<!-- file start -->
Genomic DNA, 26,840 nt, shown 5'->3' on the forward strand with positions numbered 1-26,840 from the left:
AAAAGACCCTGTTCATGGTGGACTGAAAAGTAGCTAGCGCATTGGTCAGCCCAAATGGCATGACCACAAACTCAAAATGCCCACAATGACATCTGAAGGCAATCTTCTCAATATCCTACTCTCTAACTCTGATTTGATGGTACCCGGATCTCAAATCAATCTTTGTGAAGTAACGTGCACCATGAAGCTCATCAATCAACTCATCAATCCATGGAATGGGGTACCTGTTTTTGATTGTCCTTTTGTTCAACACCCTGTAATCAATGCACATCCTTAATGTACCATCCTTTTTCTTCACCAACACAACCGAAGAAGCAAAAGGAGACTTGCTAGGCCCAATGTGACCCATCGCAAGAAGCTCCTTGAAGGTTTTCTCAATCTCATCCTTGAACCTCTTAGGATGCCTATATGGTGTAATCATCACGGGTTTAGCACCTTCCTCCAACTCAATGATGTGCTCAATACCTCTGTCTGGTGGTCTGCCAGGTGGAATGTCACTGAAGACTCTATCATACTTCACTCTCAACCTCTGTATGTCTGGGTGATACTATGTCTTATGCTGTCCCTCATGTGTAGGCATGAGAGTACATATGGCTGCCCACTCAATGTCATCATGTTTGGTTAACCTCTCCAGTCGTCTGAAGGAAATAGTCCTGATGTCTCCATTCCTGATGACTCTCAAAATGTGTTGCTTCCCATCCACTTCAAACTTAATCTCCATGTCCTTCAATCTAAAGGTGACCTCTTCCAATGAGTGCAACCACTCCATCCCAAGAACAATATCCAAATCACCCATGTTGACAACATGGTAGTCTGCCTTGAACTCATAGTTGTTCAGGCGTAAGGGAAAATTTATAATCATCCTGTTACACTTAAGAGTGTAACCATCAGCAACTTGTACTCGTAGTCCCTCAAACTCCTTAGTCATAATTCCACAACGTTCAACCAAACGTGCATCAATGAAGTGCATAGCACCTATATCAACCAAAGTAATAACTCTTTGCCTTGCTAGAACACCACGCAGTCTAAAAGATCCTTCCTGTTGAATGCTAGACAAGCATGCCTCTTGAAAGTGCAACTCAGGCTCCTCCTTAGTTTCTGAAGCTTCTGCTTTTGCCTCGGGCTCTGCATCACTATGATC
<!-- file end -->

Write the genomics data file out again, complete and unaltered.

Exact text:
Genomic DNA, 26,840 nt, shown 5'->3' on the forward strand with positions numbered 1-26,840 from the left:
AAAAGACCCTGTTCATGGTGGACTGAAAAGTAGCTAGCGCATTGGTCAGCCCAAATGGCATGACCACAAACTCAAAATGCCCACAATGACATCTGAAGGCAATCTTCTCAATATCCTACTCTCTAACTCTGATTTGATGGTACCCGGATCTCAAATCAATCTTTGTGAAGTAACGTGCACCATGAAGCTCATCAATCAACTCATCAATCCATGGAATGGGGTACCTGTTTTTGATTGTCCTTTTGTTCAACACCCTGTAATCAATGCACATCCTTAATGTACCATCCTTTTTCTTCACCAACACAACCGAAGAAGCAAAAGGAGACTTGCTAGGCCCAATGTGACCCATCGCAAGAAGCTCCTTGAAGGTTTTCTCAATCTCATCCTTGAACCTCTTAGGATGCCTATATGGTGTAATCATCACGGGTTTAGCACCTTCCTCCAACTCAATGATGTGCTCAATACCTCTGTCTGGTGGTCTGCCAGGTGGAATGTCACTGAAGACTCTATCATACTTCACTCTCAACCTCTGTATGTCTGGGTGATACTATGTCTTATGCTGTCCCTCATGTGTAGGCATGAGAGTACATATGGCTGCCCACTCAATGTCATCATGTTTGGTTAACCTCTCCAGTCGTCTGAAGGAAATAGTCCTGATGTCTCCATTCCTGATGACTCTCAAAATGTGTTGCTTCCCATCCACTTCAAACTTAATCTCCATGTCCTTCAATCTAAAGGTGACCTCTTCCAATGAGTGCAACCACTCCATCCCAAGAACAATATCCAAATCACCCATGTTGACAACATGGTAGTCTGCCTTGAACTCATAGTTGTTCAGGCGTAAGGGAAAATTTATAATCATCCTGTTACACTTAAGAGTGTAACCATCAGCAACTTGTACTCGTAGTCCCTCAAACTCCTTAGTCATAATTCCACAACGTTCAACCAAACGTGCATCAATGAAGTGCATAGCACCTATATCAACCAAAGTAATAACTCTTTGCCTTGCTAGAACACCACGCAGTCTAAAAGATCCTTCCTGTTGAATGCTAGACAAGCATGCCTCTTGAAAGTGCAACTCAGGCTCCTCCTTAGTTTCTGAAGCTTCTGCTTTTGCCTCGGGCTCTGCATCACTATGATC